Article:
The Earl’s Runaway Governess – Catherine Tinley / #Interview #MiniBlogBlitz @rararesources @CatherineTinley


Who knew living with an earl…

…would lead to such temptation?

Marianne Grant’s new identity as a governess is meant to keep her safe. But then she meets her new employer, Ash, Earl of Kingswood, and she immediately knows his handsome good looks are a danger of their own! Brusque on first meeting, Ash quickly shows his compassionate side. Yet Marianne doesn’t dare reveal the truth! Unless Ash really could be the safe haven she’s been looking for…






1. When and where do you prefer to write?  Do you have a certain ritual?

I work full time, so my writing has to be fitted into evenings and weekends. I have a desk in my bedroom, by the window. I love the natural light and the views over the town towards the mountain. I use notebooks to scribble down ideas as they come to me, and I also type names, descriptions, dates etc into a reference document for each book – it helps keep everything straight! I’ve always used word, but for my next book I’m trying software called Scrivener. I quite like it so far.

2. Is there a drink of some food that keeps you company while you write?

Generally it’s a glass of water and some chocolate biscuits – writing is not good for the waistline!

3. What is your favourite book?

I love Georgette Heyer’s Regency and Georgian books, and the Empire trilogy by Janny Wurtz and Raymond E Feist. I loved Sheri S Tepper, and the first couple of  Outlander books by Diana Gabaldon. If you force me to choose just one book, I’d say Frederica by Georgette Heyer – though my answer may be different the next time you ask me!

4. Do you consider writing a different genre in the future?

I love writing about love, and I love the assurance of a happy ending, so for me, Romance is the only thing that inspires me right now. Within romance there are lots of sub-genres though. Regencies are my favourite, but I’m currently working on a love story set in Ireland in the 1980s. Who knows where I’ll go with it, but I’m really enjoying writing it!

5. Do you sometimes base your characters on people you know?

Not really. And yet, every character I write is a mix of everyone I’ve ever known. I do carefully resist the temptation to write about real people in that way, although situations between people often trigger plot ideas.

6. Do you take a notebook everywhere in order to write down ideas that pop up?

Yes, I have a small Mills & Boon notebook that lives in my handbag. They gave us all one at the party in London last year. It’s filling up with ideas, scribbles, and lists – all book related.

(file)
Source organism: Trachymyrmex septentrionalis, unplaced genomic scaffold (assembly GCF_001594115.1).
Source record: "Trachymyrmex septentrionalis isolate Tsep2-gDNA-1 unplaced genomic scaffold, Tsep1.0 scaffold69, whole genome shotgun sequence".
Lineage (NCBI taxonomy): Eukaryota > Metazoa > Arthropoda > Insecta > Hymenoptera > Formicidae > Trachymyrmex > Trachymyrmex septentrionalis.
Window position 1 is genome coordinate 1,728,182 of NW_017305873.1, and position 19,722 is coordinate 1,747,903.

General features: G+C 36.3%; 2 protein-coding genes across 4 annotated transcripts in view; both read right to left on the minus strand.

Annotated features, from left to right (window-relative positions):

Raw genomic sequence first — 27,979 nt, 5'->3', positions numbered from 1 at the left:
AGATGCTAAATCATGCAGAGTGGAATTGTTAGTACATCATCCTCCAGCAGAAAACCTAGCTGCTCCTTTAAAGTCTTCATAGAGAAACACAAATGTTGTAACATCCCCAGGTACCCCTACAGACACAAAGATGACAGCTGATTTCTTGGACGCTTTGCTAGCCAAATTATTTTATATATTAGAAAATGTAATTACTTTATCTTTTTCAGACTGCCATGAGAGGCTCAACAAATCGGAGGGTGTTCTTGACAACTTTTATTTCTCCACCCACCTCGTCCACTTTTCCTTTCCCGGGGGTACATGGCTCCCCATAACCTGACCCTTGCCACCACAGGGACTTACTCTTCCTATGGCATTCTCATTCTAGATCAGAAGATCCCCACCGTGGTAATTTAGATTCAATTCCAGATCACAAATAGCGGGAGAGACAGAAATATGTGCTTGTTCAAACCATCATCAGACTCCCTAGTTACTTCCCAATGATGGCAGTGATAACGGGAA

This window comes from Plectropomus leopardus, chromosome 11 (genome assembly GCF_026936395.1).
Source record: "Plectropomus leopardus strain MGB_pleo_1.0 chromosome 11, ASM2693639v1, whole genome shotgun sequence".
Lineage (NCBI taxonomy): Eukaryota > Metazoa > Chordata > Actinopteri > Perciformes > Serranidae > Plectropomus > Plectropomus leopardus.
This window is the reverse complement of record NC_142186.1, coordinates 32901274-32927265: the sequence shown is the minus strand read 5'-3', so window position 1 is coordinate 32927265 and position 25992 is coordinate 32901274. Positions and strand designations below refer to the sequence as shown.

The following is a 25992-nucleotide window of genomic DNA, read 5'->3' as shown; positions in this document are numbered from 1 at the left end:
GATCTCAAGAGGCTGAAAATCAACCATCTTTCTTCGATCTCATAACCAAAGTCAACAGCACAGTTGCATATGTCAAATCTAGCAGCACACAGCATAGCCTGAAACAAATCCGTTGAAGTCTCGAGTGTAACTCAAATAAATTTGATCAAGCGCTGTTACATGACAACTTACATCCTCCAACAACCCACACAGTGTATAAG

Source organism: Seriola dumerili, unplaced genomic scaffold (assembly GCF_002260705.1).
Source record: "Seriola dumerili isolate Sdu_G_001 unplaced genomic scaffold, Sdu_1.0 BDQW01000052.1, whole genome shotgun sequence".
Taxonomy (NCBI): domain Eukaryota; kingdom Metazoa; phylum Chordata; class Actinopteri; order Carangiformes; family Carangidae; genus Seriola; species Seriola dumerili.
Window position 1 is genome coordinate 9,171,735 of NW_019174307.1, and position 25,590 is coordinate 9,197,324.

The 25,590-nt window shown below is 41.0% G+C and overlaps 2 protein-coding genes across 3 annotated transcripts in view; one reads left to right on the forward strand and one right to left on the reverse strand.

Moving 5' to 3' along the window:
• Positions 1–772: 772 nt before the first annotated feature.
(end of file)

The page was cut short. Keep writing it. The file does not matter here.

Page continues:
7. Which genre do you not like at all?

The hard end of sci-fi – the ones which are all about clever ideas and don’t have any warm, relatable characters. Or at least that’s how they come across to me. Also horror. I only can cope with characters in danger if I know there’ll be a happy ending. The real world is hard enough without having to live a nightmare through reading.

8. If you had the chance to co-write a book. Whom would it be with?

That’s a tough one. There are lots of writers whom I admire, but it’s hard to co-write. A bunch of us wrote a gothic short story a year ago and it was hard to coordinate everything. Great fun, though! We’re all historical writers from the Unlaced Historical Romance group, and we support each other through thick and thin!

I’m also currently working on a novella which will be out in April – it’s an anthology with five other Regency writers. The theme is ‘A Second Chance at love’ and features heroines who are a little older than the debutantes we often write about.

9. If you should travel to a foreign country to do research, which one would you chose and why?

Having written about Brussels and the Battle of Waterloo (in The Captain’s Disgraced Lady) I’d love to visit the city and the battlefield. All wars are tragic, and the loss of life in this encounter was shocking, even at the time. I loved researching the battle from the perspective of the families left behind in Brussels, wondering if their loved ones would survive the battle. It is powerful, poignant stuff, and some day I hope to visit the area to better appreciate and honour all they went through.

Thank you, Catherine Tinley and Rachel’s Random Resources.


About the author

Catherine Tinley writes witty, heartwarming Regency love stories for Harlequin Mills & Boon. She has loved reading and writing since childhood, and has a particular fondness for love, romance, and happy endings.

After a career encompassing speech & language therapy, NHS management, maternity campaigning and being President of a charity, she now works in Sure Start. She lives in Ireland with her husband, children, and dog and can be reached at , as well as  and @CatherineTinley on twitter.

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